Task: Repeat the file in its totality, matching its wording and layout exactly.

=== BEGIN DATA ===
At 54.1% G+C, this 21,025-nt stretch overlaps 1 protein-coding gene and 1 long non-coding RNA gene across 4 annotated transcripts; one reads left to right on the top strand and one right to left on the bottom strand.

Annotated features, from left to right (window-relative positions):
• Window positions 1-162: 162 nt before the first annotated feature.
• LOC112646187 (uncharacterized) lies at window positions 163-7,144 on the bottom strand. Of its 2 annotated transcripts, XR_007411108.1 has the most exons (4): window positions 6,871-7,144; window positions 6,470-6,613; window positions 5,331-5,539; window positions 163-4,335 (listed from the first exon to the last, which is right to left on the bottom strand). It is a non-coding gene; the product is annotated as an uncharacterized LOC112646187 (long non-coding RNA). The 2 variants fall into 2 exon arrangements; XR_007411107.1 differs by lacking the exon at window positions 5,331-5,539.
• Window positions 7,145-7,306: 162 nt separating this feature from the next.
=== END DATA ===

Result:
At 54.1% G+C, this 21,025-nt stretch overlaps 1 protein-coding gene and 1 long non-coding RNA gene across 4 annotated transcripts; one reads left to right on the top strand and one right to left on the bottom strand.

Annotated features, from left to right (window-relative positions):
• Window positions 1-162: 162 nt before the first annotated feature.
• LOC112646187 (uncharacterized) lies at window positions 163-7,144 on the bottom strand. Of its 2 annotated transcripts, XR_007411108.1 has the most exons (4): window positions 6,871-7,144; window positions 6,470-6,613; window positions 5,331-5,539; window positions 163-4,335 (listed from the first exon to the last, which is right to left on the bottom strand). It is a non-coding gene; the product is annotated as an uncharacterized LOC112646187 (long non-coding RNA). The 2 variants fall into 2 exon arrangements; XR_007411107.1 differs by lacking the exon at window positions 5,331-5,539.
• Window positions 7,145-7,306: 162 nt separating this feature from the next.